“Pride is a personal commitent. It is an attitude which separates excellence from mediocrity.”
There comes times in all of our lives that we are forced to ignore our initial instincts and allow survival mode to guide through a trying time. My survival mode kicked in immediately after my ex locked us out of our home. I knew, as a newly single mother, I had to make everything right for my daughter, regardless of what it took.
After I was terminated from my place with the company R. and I were employed with, I was terrified. I cannot explain to you just how terrified. In less than two weeks, I had left my home, my marriage, and was now awaking to a new life, in a 6 week rented condo, with no hopes of an income in the future.
We all are aware of the present economy and unemployment statistics and many of us know that a new job is not landed overnight. With that said, I had no choice but to hit the streets, putting in applications at the local restaurants for waitressing positions. The timing of my separation and unemployment could not have been better, tourism season kicks in just before memorial day, so the popular restaurants begin to up their staffing numbers around May. I cannot complain, I was employed within the first week: but my morale was low and I could not find happiness in being a 39-year-old waitress. At the age of 31, I had put myself through college and worked hard to earn the degree that was now taking up space on my living room wall. I had been in my current career field for 8 years: it was a field of nobility, notoriety and stature: here I was, now tying on my black apron and carrying around my order book every day, with embarrassment and shame. (don’t misunderstand that analogy, I do not carry disdain for anyone that works as a bartender or server: for me, it was a huge step down from the suits and heels and five figure income I was used to)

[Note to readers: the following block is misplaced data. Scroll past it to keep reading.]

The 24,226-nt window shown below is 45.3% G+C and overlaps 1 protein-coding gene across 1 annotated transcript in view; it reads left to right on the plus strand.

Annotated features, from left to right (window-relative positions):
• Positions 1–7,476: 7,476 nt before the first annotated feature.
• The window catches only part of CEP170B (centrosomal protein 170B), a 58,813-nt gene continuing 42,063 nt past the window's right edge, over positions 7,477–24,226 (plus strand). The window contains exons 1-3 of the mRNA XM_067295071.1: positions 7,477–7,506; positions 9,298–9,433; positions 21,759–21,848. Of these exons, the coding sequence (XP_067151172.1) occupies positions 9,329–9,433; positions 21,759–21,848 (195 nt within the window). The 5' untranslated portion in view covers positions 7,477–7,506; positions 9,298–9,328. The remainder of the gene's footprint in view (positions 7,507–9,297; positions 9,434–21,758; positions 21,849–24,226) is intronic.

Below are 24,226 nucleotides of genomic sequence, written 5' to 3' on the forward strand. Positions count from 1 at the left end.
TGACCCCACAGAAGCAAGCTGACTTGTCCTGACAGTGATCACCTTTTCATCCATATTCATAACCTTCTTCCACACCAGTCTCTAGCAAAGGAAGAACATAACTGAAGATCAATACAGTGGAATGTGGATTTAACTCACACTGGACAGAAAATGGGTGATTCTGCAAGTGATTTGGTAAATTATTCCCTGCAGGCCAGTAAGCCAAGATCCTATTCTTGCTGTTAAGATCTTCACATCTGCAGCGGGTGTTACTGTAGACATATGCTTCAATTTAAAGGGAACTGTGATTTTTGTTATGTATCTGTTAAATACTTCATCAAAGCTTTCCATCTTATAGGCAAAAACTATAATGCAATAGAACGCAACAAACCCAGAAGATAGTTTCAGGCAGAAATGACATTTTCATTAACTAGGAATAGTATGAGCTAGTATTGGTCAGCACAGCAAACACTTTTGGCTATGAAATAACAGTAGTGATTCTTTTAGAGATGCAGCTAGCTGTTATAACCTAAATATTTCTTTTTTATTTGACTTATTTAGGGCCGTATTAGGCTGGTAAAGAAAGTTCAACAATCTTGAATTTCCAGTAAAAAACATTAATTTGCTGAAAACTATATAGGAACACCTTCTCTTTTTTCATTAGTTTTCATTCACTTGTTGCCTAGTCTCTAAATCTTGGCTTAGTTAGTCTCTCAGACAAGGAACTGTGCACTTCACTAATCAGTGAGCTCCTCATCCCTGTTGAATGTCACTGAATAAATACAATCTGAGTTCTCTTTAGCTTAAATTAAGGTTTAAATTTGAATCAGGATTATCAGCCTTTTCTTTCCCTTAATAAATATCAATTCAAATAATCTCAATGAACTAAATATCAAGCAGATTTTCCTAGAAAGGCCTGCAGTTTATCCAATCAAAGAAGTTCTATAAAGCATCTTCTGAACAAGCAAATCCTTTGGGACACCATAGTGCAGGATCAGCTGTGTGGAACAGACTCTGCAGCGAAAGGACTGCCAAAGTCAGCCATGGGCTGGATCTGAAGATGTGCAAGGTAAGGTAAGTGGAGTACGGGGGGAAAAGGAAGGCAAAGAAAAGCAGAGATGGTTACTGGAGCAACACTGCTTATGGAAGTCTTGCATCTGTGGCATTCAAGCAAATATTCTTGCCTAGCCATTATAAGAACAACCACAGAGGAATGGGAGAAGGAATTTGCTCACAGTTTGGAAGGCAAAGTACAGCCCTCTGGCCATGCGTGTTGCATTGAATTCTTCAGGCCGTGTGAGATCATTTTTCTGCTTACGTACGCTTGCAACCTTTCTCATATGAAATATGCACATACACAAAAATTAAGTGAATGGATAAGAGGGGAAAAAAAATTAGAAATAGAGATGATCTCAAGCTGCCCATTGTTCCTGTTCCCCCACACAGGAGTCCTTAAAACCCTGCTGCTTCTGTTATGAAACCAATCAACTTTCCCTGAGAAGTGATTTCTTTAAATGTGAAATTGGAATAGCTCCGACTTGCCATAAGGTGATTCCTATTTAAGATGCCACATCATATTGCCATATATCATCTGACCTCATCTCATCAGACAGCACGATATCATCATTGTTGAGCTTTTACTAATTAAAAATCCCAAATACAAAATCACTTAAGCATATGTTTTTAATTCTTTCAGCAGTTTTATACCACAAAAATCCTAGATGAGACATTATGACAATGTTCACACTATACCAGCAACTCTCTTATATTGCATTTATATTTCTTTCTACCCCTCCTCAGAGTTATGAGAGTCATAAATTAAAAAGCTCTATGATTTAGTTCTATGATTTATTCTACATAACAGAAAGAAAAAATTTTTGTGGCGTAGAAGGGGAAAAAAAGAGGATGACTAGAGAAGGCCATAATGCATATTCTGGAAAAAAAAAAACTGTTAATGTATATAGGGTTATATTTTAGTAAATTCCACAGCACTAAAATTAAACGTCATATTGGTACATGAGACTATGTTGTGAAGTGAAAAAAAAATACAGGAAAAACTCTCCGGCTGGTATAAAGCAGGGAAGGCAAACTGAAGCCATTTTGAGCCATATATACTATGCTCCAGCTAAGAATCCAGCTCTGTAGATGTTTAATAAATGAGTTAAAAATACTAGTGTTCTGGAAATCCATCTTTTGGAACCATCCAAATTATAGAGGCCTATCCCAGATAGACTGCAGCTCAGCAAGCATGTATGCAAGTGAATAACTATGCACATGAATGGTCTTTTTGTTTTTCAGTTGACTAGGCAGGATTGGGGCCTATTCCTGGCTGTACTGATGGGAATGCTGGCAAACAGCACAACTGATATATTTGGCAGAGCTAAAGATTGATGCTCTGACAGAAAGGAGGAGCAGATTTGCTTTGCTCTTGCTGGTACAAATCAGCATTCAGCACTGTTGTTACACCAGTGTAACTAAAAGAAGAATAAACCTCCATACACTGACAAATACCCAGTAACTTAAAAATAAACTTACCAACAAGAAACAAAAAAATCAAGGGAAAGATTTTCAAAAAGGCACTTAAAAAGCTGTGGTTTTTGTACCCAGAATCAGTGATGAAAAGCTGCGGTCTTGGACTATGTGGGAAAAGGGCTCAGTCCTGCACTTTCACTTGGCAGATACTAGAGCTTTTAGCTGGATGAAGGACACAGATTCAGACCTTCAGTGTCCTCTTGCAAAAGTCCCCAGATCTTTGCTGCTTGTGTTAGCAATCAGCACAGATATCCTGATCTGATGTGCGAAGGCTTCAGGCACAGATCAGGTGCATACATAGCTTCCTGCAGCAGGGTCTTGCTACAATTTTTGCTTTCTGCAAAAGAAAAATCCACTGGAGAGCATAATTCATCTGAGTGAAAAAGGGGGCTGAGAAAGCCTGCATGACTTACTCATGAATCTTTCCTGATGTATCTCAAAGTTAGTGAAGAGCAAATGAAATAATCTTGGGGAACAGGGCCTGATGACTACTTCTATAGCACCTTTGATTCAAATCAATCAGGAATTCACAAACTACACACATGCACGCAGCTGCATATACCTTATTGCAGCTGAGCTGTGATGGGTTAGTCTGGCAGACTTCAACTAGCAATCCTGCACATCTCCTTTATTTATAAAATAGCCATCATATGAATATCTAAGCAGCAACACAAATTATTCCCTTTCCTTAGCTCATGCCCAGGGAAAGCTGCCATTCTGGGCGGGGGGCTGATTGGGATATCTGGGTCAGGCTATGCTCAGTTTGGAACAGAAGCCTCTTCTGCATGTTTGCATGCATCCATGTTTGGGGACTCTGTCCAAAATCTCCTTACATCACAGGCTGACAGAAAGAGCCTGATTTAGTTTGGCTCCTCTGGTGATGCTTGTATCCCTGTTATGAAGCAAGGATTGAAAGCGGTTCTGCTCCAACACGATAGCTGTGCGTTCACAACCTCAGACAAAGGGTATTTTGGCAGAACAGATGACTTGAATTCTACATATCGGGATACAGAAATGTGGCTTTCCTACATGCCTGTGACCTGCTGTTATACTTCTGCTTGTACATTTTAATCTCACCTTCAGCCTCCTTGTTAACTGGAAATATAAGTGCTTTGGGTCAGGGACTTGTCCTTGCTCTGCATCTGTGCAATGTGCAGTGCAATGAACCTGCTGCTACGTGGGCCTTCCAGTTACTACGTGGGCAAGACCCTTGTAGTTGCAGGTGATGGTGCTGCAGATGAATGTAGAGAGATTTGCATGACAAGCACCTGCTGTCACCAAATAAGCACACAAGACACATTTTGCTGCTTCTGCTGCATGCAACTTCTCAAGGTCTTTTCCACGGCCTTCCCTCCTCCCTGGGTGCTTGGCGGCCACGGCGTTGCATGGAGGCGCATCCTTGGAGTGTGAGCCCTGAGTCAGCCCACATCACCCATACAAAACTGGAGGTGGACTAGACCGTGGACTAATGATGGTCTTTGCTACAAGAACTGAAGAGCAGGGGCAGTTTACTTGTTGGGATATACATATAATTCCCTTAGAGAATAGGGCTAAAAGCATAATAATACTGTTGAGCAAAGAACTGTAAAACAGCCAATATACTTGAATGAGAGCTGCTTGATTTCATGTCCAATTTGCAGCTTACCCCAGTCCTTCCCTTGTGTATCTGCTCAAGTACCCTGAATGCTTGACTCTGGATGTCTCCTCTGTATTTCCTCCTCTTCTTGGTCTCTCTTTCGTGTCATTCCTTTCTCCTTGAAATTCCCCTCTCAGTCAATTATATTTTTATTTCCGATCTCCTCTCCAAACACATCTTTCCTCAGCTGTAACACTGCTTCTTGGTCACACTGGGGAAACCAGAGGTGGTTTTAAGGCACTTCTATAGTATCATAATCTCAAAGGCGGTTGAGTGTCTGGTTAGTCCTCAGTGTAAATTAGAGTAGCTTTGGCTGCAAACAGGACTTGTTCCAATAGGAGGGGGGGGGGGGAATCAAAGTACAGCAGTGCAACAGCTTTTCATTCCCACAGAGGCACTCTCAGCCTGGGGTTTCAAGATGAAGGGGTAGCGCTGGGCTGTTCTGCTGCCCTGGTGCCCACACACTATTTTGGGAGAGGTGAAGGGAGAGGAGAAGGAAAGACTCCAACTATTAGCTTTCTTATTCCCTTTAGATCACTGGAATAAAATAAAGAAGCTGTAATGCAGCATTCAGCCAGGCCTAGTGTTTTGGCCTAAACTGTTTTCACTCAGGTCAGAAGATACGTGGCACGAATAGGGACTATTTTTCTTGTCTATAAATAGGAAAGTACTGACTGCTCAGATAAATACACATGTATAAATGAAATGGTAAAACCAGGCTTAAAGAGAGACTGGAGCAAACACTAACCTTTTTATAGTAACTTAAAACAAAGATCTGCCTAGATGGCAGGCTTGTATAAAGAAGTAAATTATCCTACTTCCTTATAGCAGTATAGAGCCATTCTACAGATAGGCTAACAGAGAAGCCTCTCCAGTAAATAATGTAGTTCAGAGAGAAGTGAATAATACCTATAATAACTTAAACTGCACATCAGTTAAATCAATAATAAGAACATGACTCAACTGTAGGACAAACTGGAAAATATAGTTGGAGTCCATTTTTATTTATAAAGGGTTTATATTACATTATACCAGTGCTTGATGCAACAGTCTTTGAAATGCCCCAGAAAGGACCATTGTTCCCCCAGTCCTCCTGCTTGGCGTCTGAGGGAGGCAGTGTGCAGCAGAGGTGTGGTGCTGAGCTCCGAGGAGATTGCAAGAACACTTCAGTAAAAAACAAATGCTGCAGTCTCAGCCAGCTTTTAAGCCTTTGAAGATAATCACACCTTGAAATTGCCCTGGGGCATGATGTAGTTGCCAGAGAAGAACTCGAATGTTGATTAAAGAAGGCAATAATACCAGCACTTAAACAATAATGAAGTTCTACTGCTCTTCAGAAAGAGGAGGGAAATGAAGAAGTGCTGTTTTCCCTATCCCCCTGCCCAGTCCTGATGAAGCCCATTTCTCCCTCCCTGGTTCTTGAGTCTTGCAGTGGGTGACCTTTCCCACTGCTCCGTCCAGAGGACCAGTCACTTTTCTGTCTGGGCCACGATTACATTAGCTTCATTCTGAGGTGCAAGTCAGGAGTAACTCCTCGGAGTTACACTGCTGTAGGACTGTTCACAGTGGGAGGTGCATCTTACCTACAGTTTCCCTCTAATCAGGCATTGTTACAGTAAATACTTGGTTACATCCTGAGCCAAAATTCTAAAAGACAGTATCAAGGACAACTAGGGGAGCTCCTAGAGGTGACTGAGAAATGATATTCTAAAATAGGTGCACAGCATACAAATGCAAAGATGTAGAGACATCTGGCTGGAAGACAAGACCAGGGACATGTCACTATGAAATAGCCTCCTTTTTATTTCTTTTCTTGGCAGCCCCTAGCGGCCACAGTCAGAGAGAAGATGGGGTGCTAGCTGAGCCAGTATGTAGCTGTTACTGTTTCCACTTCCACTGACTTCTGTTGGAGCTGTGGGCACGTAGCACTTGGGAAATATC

In my current state of mind, I think the shock and numbness of the trauma I had suffered was enough to distract me from the harshness of reality and that was probably a good thing. It wasn’t until the end of July, when the distraction began to wear off, that I realized how extreme my situation had become. I was surrounded by everything that I had never agreed with. My co workers were young, average 20’s, enjoying a lifestyle full of drugs, alcohol and, the majority of them, welfare fraud. They all came from varying backgrounds but shared the same mentality for life: if you can’t drink it, smoke it or have sex with it. it’s not worth your time. I isolated myself from them, by not allowing myself much interaction kept me safe and far away from the drama that surrounded their daily work environment. Eventually, my quietness became an appellant for them and the drama was carrying over into my life.